I admiitted myself into hospital, to prepare for the surgery the following day. They wanted to do another MRI prior to the operation, to provide an up to date scan and to map my head for surgery. I felt at peace the night before, Dr Curtis paid me a visit in the evening, to come and say hello and tell me that he prays and asks for wisdom before each operation he does. He told me he acknowledges the fragility of life, a comment that strangely didn’t effect me as it may have in the past. I had my own God moment, one of going on a journey and that things would be okay, even though it held no guarantees. I accepted the remark. I also somehow realised that Dr Curtis, with that one remark, was not only a skilled surgeon but a human being of great humility.
The day of surgery. I woke up at 5 a.m, Katrina came in at about 5.30 to see me. I had a shower and sat on the bed, readying myself. The nurse came to make sure I was prepared, I was sitting in my hospital gown, all clean and ready. Wheeled into the room where the anaesthetist was waiting for me, we chatted about bike riding. He told me where he goes to cycle and asked me what bike I had. I don’t remember anything after that moment. I never saw Dr Curtis. Twenty four hours later I would wake up in ICU, from heavy sedation following fifteen hour surgery, having had the tumour taken out of my head.
I awoke from surgery feeling nothing on the left side of my body, my left arm and leg were lifeless, a reflection of the trauma that my brain had endured. But I was alive, and for that I was grateful. I had passed the first milestone – that of opening my eyes following the operation. I was brought out of sedation the morning following surgery, I hadn’t had a stroke, a risk going into the surgery, so at least I had emerged relatively unscathed.
Katrina was there, waiting for me, telling me about the Tour De France.The good news was that the 3 major arteries and cranial nerves that the tumour was traversing were intact. For the next few days my existence consisted of ICU examinations and conclusions about where I was at medically. I had a few visitors during the initial few days, some of them I don’t remember. I was completely at the mercy of hospital staff, my brain felt as though it had had concrete poured into it. I was a mess of tubes and scar tissue and at that point any thoughts of a full recovery dwelt in fantasy. Everything seemed too far off. In contrast, Katrina was optimistic that I’d be on the road to recovery within days.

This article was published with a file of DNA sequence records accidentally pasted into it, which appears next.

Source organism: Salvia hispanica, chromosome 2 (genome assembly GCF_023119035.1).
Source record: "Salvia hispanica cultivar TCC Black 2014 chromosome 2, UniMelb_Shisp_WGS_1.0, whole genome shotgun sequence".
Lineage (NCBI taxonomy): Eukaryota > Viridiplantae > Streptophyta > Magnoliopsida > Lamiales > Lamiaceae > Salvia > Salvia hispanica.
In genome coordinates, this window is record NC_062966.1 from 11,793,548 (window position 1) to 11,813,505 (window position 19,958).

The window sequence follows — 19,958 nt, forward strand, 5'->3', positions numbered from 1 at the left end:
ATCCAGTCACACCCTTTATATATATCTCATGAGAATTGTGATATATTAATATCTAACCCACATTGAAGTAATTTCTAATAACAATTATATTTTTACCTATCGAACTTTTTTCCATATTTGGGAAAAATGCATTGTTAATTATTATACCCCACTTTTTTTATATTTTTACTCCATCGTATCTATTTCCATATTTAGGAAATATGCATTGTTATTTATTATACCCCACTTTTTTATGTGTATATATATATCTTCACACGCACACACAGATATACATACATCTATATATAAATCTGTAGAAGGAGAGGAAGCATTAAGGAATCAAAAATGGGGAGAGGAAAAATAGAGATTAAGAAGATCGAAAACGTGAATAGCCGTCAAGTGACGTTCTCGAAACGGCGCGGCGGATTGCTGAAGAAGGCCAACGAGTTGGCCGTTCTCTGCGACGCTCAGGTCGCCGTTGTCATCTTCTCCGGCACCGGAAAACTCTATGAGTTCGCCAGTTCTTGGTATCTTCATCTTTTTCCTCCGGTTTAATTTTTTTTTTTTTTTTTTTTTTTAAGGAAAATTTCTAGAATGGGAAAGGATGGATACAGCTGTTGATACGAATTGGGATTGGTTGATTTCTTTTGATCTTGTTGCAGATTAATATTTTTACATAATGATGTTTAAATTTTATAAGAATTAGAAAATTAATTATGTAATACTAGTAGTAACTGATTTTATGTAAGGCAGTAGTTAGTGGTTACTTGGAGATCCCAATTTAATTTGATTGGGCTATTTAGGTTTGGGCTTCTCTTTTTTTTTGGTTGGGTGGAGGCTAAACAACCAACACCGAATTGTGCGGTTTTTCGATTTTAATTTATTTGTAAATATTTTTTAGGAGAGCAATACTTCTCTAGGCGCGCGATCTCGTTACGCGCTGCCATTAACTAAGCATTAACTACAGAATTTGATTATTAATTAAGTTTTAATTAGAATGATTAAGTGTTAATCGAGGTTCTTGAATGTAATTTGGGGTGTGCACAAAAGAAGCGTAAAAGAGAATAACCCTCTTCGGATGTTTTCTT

According to Katrina’s account: “He’s been having regular CT scans, and yesterday’s showed a shadow. Now that the swelling has gone down, there appears to be trauma to the peduncle (part of the stem), he may also have had a minor stroke since.” Katrina met with the surgeon, neuro registrar, head of ICU and another ICU doctor. They didn’t provide a definite on this – daily monitoring was the official response.
Once I moved from ICU into the ward I started on therapy to try and get me moving again, to get my leg to move. I couldn’t talk either, there was no output, it was too much like hard work to utter a word.
In time, three weeks of recovery at North Shore, learning to eat, thinking about walking and talking, turned into a further five weeks at Graythwaite Rehabilitation Hospital, where the goal of leaving hospital would awaken my body and mind. It took daily physio, speech therapy, occupational therapy and resolve to get to a point of being able to come home. Standing on my own was a milestone, walking along a corridor a major event, dressing myself something to be celebrated.
Slipping over and cracking my head added to the concern. It was thought I’d done damage that didn’t bear thinking about. I was ok but the fallout made everybody a little on-edge. People fall over in hospitals, it’s what happens.
Since leaving hospital I have been able to walk but I’ve been unsteady on my feet, I can carry on a conversation but I sound laboured, I cannot use my left hand, my bowel movements require a swiftness and precision that shouldn’t require that much thought. My head is full of scaffolding, as much a realisation that I’m fortunate to be alive as a determination to get better.
I still can’t function as a normal human being, every aspect of my life is in recovery mode but I am grateful that I’ve been given the freedom to do just that, recover. Most of all, I’m grateful to my wife, without whom I’d be a train without a station.
There are so many people with so many stories like mine. There are so many people who have died from brain tumours, yet I’m still alive. Though I do wonder when I’m going to stop feeling like this. The journey is by no means over, in fact, it’s just begun, it has no end date. I will forever live with this “ thing” on my brain. This tumour that has tried to claim me.